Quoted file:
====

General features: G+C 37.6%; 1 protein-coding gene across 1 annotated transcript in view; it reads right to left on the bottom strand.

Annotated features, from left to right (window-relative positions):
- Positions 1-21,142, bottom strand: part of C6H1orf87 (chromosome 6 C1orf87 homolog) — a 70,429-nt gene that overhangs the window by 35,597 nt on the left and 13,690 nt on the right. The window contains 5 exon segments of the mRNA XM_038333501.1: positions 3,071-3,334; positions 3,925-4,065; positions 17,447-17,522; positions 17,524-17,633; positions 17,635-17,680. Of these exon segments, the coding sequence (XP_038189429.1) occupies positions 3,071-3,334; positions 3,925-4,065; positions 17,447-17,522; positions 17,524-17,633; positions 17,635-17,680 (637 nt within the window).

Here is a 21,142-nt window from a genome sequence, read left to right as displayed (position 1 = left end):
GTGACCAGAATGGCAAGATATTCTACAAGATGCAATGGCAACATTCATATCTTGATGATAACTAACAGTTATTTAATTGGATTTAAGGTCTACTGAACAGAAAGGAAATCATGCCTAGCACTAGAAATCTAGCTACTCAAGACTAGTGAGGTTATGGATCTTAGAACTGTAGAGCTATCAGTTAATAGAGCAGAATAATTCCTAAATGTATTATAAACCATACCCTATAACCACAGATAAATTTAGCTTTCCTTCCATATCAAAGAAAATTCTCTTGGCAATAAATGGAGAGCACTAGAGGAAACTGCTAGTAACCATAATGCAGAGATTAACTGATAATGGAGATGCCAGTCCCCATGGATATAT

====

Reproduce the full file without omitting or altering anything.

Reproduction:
General features: G+C 37.6%; 1 protein-coding gene across 1 annotated transcript in view; it reads right to left on the bottom strand.

Annotated features, from left to right (window-relative positions):
- Positions 1-21,142, bottom strand: part of C6H1orf87 (chromosome 6 C1orf87 homolog) — a 70,429-nt gene that overhangs the window by 35,597 nt on the left and 13,690 nt on the right. The window contains 5 exon segments of the mRNA XM_038333501.1: positions 3,071-3,334; positions 3,925-4,065; positions 17,447-17,522; positions 17,524-17,633; positions 17,635-17,680. Of these exon segments, the coding sequence (XP_038189429.1) occupies positions 3,071-3,334; positions 3,925-4,065; positions 17,447-17,522; positions 17,524-17,633; positions 17,635-17,680 (637 nt within the window).

Here is a 21,142-nt window from a genome sequence, read left to right as displayed (position 1 = left end):
GTGACCAGAATGGCAAGATATTCTACAAGATGCAATGGCAACATTCATATCTTGATGATAACTAACAGTTATTTAATTGGATTTAAGGTCTACTGAACAGAAAGGAAATCATGCCTAGCACTAGAAATCTAGCTACTCAAGACTAGTGAGGTTATGGATCTTAGAACTGTAGAGCTATCAGTTAATAGAGCAGAATAATTCCTAAATGTATTATAAACCATACCCTATAACCACAGATAAATTTAGCTTTCCTTCCATATCAAAGAAAATTCTCTTGGCAATAAATGGAGAGCACTAGAGGAAACTGCTAGTAACCATAATGCAGAGATTAACTGATAATGGAGATGCCAGTCCCCATGGATATAT